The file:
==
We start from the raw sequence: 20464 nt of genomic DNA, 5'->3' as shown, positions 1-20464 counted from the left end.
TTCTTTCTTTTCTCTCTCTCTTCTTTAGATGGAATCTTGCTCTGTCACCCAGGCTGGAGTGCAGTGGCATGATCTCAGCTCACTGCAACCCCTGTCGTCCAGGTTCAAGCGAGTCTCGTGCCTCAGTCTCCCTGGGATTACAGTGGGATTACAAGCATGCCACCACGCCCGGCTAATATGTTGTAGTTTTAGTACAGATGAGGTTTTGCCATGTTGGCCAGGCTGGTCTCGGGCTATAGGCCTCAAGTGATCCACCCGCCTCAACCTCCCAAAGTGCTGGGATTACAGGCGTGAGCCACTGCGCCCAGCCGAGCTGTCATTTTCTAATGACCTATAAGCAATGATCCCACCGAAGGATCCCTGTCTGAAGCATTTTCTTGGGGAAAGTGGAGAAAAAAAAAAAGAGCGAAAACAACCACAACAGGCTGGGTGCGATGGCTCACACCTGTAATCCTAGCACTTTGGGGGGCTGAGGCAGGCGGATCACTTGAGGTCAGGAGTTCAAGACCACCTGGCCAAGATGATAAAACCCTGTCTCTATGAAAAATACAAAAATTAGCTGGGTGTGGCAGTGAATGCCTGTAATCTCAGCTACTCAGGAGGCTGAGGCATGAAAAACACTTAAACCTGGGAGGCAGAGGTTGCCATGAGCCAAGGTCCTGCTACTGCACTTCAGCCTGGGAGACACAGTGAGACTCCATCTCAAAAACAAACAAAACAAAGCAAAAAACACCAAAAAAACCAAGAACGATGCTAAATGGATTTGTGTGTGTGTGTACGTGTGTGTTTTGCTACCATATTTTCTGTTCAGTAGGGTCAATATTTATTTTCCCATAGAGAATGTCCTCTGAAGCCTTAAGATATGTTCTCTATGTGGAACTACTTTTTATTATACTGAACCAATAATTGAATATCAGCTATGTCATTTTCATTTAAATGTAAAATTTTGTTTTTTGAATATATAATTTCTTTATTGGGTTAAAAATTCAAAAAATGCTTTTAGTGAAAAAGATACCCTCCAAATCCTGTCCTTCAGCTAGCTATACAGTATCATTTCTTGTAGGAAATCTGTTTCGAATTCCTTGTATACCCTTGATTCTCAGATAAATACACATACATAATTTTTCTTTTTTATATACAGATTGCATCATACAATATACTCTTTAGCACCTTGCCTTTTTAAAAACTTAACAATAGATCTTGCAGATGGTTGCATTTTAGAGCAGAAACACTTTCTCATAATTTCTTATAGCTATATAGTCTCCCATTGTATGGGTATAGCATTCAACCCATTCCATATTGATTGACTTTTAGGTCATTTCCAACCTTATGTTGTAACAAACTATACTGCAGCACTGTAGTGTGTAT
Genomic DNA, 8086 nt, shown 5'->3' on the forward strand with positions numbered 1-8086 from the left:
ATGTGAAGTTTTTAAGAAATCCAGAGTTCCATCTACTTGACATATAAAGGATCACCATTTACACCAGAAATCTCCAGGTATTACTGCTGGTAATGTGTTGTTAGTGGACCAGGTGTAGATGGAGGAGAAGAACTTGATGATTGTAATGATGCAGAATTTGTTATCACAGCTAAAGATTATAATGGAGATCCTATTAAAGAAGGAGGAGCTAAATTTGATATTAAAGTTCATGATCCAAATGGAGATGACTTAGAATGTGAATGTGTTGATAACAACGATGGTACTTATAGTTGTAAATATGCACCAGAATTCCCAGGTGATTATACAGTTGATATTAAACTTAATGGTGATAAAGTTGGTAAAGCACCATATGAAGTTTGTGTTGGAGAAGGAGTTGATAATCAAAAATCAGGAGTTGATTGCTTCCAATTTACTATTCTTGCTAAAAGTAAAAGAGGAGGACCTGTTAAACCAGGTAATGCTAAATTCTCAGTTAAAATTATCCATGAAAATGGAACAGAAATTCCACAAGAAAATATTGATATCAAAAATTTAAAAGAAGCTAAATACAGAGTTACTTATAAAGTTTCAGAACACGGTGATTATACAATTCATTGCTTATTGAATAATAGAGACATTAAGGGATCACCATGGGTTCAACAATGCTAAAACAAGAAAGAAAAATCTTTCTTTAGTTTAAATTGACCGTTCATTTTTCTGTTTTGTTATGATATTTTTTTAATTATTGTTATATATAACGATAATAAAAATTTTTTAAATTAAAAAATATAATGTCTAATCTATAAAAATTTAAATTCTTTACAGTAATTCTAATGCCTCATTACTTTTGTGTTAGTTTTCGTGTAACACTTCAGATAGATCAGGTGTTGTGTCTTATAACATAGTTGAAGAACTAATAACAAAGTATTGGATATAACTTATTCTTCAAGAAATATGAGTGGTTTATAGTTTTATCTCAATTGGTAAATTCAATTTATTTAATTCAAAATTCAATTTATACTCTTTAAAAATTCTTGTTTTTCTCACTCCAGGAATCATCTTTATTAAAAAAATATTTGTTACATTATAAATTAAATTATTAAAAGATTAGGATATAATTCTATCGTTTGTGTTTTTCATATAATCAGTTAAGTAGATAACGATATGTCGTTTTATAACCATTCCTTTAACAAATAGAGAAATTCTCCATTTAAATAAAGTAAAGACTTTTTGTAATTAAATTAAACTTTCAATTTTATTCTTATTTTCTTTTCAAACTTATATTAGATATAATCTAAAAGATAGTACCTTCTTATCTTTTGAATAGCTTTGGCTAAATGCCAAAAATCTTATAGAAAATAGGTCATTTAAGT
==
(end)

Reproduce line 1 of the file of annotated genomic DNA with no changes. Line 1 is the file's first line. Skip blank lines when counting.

We start from the raw sequence: 20464 nt of genomic DNA, 5'->3' as shown, positions 1-20464 counted from the left end.